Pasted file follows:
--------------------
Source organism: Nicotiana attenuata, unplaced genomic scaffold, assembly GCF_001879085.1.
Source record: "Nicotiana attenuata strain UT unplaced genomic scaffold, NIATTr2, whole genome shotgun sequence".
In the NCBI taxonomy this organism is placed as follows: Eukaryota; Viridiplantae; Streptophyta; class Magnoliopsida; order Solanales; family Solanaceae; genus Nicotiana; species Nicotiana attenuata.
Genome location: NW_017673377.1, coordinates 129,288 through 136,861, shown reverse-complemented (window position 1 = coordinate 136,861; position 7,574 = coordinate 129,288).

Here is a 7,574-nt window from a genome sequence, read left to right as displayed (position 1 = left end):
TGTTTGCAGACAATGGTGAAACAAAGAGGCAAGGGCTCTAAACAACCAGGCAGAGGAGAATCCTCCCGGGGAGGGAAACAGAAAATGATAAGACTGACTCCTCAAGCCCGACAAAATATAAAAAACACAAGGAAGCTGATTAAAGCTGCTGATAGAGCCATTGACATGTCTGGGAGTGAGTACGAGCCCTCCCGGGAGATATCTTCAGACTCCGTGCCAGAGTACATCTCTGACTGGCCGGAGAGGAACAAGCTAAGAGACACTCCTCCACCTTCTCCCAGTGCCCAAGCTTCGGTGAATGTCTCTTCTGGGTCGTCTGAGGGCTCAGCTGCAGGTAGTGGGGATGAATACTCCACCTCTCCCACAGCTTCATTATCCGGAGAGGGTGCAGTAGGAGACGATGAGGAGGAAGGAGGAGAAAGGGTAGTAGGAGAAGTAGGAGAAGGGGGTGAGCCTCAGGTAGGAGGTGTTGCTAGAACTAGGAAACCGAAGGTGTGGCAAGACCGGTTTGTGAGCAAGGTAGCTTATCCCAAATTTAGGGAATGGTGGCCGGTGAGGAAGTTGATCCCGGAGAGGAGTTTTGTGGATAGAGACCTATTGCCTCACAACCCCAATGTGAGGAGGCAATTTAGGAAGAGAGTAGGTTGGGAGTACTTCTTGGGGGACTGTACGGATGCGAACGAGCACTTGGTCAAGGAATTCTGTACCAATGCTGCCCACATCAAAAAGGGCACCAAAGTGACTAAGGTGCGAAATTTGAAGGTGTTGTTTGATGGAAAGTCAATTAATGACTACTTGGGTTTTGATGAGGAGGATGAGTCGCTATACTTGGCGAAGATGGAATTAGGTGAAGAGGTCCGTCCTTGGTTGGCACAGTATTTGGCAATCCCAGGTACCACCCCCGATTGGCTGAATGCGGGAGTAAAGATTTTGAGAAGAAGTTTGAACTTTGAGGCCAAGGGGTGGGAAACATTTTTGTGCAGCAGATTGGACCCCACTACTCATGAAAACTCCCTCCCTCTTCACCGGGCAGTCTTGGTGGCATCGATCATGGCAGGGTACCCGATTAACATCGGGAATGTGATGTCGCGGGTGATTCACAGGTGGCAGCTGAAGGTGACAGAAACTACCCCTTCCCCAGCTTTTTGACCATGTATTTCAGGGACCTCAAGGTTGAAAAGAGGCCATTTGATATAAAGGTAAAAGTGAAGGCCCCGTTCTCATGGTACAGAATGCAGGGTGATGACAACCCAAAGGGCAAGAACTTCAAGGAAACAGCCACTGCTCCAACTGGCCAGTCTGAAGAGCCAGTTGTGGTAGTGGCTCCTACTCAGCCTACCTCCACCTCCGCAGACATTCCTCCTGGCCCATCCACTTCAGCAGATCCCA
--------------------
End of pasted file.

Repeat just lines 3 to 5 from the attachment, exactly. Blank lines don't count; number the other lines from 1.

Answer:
In the NCBI taxonomy this organism is placed as follows: Eukaryota; Viridiplantae; Streptophyta; class Magnoliopsida; order Solanales; family Solanaceae; genus Nicotiana; species Nicotiana attenuata.
Genome location: NW_017673377.1, coordinates 129,288 through 136,861, shown reverse-complemented (window position 1 = coordinate 136,861; position 7,574 = coordinate 129,288).

Here is a 7,574-nt window from a genome sequence, read left to right as displayed (position 1 = left end):